The ceiling is art deco in style and has pressed metal features.“The detail on those walls are spectacular,” Ms Nichols said.“I just fell in love with the front room the second I saw it (with) beautifully ornate 12ft high pressed metal ceilings and chandeliers.” One of the bedrooms 66 Trouts Rd, Everton ParkMs Nichols said the home was great for those who enjoy entertaining, with some of her best memories involving times when she hosted her friends.“I’ll remember friends coming over on New Year’s Eve and watching dawn break on New Year’s Day,” she said.“We would have the parties out on the deck, which has a lovely view and is very breezy which is good in summer.”Ms Nicols said she also often watched the sunset from the deck. The pressed metal walls have incredible detail.It is in this room where Ms Nichol’s spends a lot of her time and likes to entertain.More from newsFor under $10m you can buy a luxurious home with a two-lane bowling alley5 Apr 2017Military and railway history come together on bush block24 Apr 2019“I had it fully furnished with antiques (and) I had fantastic dinner parties in that room,” she said.”“Guests had one word — ‘wow’.”Polished timber floors flow through the home, and decorative fretwork sits above many of the doorways. Another living room in the home has VJ walls and decorative fretwork.She said the home would be perfect for family due to its size and potential for extension.“Most of underneath the house is legal height, so you could build it in if you wanted to.“It would be perfect for a family who likes entertaining, or even a couple who want a large house.”The home is a 15 minute drive from the Airport Link tunnel, and 18 minutes to Brisbane City.It is on a 607sq m block.Video Player is loading.Play VideoPlayNext playlist itemMuteCurrent Time 0:00/Duration 10:02Loaded: 0%Stream Type LIVESeek to live, currently playing liveLIVERemaining Time -10:02 Playback Rate1xChaptersChaptersDescriptionsdescriptions off, selectedCaptionscaptions settings, opens captions settings dialogcaptions off, selectedQuality Levels720p720pHD432p432p270p270p180p180pAutoA, selectedAudio Tracken (Main), selectedFullscreenThis is a modal window.Beginning of dialog window. Escape will cancel and close the window.TextColorWhiteBlackRedGreenBlueYellowMagentaCyanTransparencyOpaqueSemi-TransparentBackgroundColorBlackWhiteRedGreenBlueYellowMagentaCyanTransparencyOpaqueSemi-TransparentTransparentWindowColorBlackWhiteRedGreenBlueYellowMagentaCyanTransparencyTransparentSemi-TransparentOpaqueFont Size50%75%100%125%150%175%200%300%400%Text Edge StyleNoneRaisedDepressedUniformDropshadowFont FamilyProportional Sans-SerifMonospace Sans-SerifProportional SerifMonospace SerifCasualScriptSmall CapsReset restore all settings to the default valuesDoneClose Modal DialogEnd of dialog window.This is a modal window. This modal can be closed by pressing the Escape key or activating the close button.Close Modal DialogThis is a modal window. This modal can be closed by pressing the Escape key or activating the close button.PlayMuteCurrent Time 0:00/Duration 0:00Loaded: 0%Stream Type LIVESeek to live, currently playing liveLIVERemaining Time -0:00 Playback Rate1xFullscreenJune, 2018: Liz Tilley talks prestige property10:02 The “ballroom” at 66 Trouts Rd, Everton Park.THIS Brisbane living room certainly has no delusions of grandeur – it’s about as grand as you can get.The “ballroom” or “parlour” is how Jessica Nichols refers to the living room at her northwest Brisbane home.The 66 Trouts Rd property at Everton Park has a formal dining and living room at the front of the house with an incredible pressed metal ceiling and walls.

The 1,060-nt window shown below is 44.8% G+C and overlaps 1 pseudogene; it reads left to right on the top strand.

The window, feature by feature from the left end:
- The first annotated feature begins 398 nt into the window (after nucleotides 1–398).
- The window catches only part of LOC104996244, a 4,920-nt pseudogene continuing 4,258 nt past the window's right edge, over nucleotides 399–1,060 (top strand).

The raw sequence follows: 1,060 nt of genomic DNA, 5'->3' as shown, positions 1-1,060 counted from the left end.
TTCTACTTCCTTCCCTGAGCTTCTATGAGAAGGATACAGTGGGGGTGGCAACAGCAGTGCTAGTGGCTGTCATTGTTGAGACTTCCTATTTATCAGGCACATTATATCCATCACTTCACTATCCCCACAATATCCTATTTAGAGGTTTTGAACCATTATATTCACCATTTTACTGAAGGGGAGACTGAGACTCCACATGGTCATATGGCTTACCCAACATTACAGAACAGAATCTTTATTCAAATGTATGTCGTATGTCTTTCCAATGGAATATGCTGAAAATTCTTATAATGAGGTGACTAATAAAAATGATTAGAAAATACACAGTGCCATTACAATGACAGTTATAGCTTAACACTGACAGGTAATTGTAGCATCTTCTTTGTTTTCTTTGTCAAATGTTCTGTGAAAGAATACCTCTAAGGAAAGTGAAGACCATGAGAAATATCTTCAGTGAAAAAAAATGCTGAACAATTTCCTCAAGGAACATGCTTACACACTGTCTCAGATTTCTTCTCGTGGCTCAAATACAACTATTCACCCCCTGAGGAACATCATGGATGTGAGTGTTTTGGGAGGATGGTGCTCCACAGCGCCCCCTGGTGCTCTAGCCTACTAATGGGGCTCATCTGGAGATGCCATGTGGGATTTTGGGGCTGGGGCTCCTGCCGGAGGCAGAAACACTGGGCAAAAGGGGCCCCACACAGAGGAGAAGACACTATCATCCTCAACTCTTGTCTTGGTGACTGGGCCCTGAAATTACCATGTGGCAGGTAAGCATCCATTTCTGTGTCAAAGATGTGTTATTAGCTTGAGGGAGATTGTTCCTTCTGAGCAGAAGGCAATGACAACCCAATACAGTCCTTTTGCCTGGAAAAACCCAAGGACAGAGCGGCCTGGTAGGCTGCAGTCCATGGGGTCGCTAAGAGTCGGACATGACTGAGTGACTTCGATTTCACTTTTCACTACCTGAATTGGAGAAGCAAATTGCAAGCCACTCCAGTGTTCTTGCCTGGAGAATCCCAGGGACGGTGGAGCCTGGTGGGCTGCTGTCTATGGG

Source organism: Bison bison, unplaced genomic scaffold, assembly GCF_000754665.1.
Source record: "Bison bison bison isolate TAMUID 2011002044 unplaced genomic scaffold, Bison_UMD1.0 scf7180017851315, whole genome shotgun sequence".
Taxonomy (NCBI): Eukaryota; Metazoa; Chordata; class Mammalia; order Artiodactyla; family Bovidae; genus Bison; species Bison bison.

Manson Construction crews continue their work in the City of Oceanside Harbor (CA), dredging some 110,000 cubic yards of clean sand over the past week.This was stated at the weekly dredge progress meeting held yesterday morning.According to the contractor, there is an additional 170,000 cubic yards left to dredge.Ocean swells have been much greater than predicted causing some minor delays. The dredge vessel had to move back into the harbor inlet in order to operate, the officials reported.They also added that swells are expected to calm starting today and then pick up again over the weekend. The grunion have had little impact on dredging operations.Manson will be making an effort to discharge further south on Oceanside beach beginning this weekend and hopefully provide much needed sand past Linear Park. As stated often, all of this is subject to change at any time.Dredging operations are expected to end approximately May 17th, leaving a full week remaining to demobilize no later that Friday, May 24th.
The Batesville Bulldogs Varsity Baseball Team once again played one of the top teams in Indiana. After beating The 3A #1 Greensburg Pirates on Monday Night, The 4A #7 Franklin Central Flashes won 7-1.Bulldogs vs. Franklin Central Varsity Baseball (5-6)The Bulldogs Varsity record is now 10-4.The East Central Trojans JV Baseball Team won 12-5 against Batesville.Bulldogs vs. East Central JV Baseball (5-6)The Bulldogs next Varsity game will be on Thursday versus New Palestine at Liberty Park with the 1st Pitch at 5:30 PM.Submitted by Batesville Coaches Alex Davis and Steve Ollier with Max Preps.